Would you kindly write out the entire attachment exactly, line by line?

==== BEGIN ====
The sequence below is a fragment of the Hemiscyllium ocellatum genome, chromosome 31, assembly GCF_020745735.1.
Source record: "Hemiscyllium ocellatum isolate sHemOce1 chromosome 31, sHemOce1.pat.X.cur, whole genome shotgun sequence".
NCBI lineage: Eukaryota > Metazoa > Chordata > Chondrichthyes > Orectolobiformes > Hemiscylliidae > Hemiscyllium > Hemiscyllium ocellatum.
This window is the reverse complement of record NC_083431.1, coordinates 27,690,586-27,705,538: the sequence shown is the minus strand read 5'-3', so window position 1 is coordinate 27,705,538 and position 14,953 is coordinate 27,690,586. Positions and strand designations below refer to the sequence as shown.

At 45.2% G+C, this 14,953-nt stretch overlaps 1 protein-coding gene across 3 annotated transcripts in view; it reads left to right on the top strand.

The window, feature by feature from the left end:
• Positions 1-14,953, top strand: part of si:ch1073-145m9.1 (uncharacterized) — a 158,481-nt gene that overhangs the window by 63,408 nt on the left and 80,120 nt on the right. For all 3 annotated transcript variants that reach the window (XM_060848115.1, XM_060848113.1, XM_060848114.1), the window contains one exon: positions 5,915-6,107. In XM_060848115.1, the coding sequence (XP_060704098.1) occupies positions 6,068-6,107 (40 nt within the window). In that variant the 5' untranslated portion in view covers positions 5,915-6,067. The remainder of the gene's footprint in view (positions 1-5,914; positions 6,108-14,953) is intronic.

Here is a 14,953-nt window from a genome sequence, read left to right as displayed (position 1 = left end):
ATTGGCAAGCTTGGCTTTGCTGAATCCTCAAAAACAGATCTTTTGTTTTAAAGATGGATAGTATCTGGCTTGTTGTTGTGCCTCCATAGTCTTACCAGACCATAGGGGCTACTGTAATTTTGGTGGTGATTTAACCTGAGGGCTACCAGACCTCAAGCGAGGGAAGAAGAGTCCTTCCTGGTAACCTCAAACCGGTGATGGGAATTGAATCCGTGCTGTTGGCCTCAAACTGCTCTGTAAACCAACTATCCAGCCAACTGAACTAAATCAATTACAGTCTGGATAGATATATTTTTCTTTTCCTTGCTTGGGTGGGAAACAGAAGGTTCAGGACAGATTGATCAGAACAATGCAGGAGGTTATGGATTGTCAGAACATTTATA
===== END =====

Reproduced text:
The sequence below is a fragment of the Hemiscyllium ocellatum genome, chromosome 31, assembly GCF_020745735.1.
Source record: "Hemiscyllium ocellatum isolate sHemOce1 chromosome 31, sHemOce1.pat.X.cur, whole genome shotgun sequence".
NCBI lineage: Eukaryota > Metazoa > Chordata > Chondrichthyes > Orectolobiformes > Hemiscylliidae > Hemiscyllium > Hemiscyllium ocellatum.
This window is the reverse complement of record NC_083431.1, coordinates 27,690,586-27,705,538: the sequence shown is the minus strand read 5'-3', so window position 1 is coordinate 27,705,538 and position 14,953 is coordinate 27,690,586. Positions and strand designations below refer to the sequence as shown.

At 45.2% G+C, this 14,953-nt stretch overlaps 1 protein-coding gene across 3 annotated transcripts in view; it reads left to right on the top strand.

The window, feature by feature from the left end:
• Positions 1-14,953, top strand: part of si:ch1073-145m9.1 (uncharacterized) — a 158,481-nt gene that overhangs the window by 63,408 nt on the left and 80,120 nt on the right. For all 3 annotated transcript variants that reach the window (XM_060848115.1, XM_060848113.1, XM_060848114.1), the window contains one exon: positions 5,915-6,107. In XM_060848115.1, the coding sequence (XP_060704098.1) occupies positions 6,068-6,107 (40 nt within the window). In that variant the 5' untranslated portion in view covers positions 5,915-6,067. The remainder of the gene's footprint in view (positions 1-5,914; positions 6,108-14,953) is intronic.

Here is a 14,953-nt window from a genome sequence, read left to right as displayed (position 1 = left end):
ATTGGCAAGCTTGGCTTTGCTGAATCCTCAAAAACAGATCTTTTGTTTTAAAGATGGATAGTATCTGGCTTGTTGTTGTGCCTCCATAGTCTTACCAGACCATAGGGGCTACTGTAATTTTGGTGGTGATTTAACCTGAGGGCTACCAGACCTCAAGCGAGGGAAGAAGAGTCCTTCCTGGTAACCTCAAACCGGTGATGGGAATTGAATCCGTGCTGTTGGCCTCAAACTGCTCTGTAAACCAACTATCCAGCCAACTGAACTAAATCAATTACAGTCTGGATAGATATATTTTTCTTTTCCTTGCTTGGGTGGGAAACAGAAGGTTCAGGACAGATTGATCAGAACAATGCAGGAGGTTATGGATTGTCAGAACATTTATA